Compiling Squid is quite easy: you need the right tools to do the job, though. First, let's go through getting the tools, then you can extract the source code package, include optional Squid components (using the configure command) and then actually compile the distributed code into a binary format.
A word of warning, though: this is the stage where most people run into problems. If you haven't compiled source before, try and follow the next section in order - it shouldn't be too bad. If you don't manage to get Squid running, at least you have gained experience.
All GNU utilities mentioned below are avaliable via FTP from the official GNU ftp site or one of it's mirrors. A list of mirrors is available at http://www.gnu.org/, or download them directly from ftp://ftp.gnu.org/.
The GNU compiler is only distributed as source (creating a chicken-and-egg problem if you do not have a compiler) you may have to do an Internet search (using one of the standard search engines) to try and find a binary copy of the GNU compiler for your system. The Squid source is distributed in compressed form. First a standard tar file is created. This file is then compressed with the GNU gzip program. To decompress this file you need a copy of gzip. GCC (The Gnu C Compiler) is the recommended compiler: the developers wrote Squid with it, and it is available for almost all systems.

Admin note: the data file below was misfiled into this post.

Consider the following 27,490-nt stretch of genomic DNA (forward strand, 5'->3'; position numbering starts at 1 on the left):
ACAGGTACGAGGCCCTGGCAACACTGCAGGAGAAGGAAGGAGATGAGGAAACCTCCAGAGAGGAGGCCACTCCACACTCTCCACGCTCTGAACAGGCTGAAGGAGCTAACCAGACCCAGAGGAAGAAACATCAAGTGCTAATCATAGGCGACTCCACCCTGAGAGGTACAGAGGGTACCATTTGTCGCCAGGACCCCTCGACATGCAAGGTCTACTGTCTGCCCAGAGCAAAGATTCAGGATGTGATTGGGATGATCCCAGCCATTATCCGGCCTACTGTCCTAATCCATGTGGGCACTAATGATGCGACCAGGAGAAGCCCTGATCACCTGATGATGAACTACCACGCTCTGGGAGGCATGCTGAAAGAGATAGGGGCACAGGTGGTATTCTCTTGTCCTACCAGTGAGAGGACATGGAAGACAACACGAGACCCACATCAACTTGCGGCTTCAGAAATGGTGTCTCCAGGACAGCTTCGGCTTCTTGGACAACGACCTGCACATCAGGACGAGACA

You will also need the make program, of which there is also a GNU version easily available.
If possible, install a C debugger: the GNU debugger (GDB) is available for most platforms. Though a debugger is not necessary for installation, but is very useful in the case of software bugs (as discussed in chapter 13).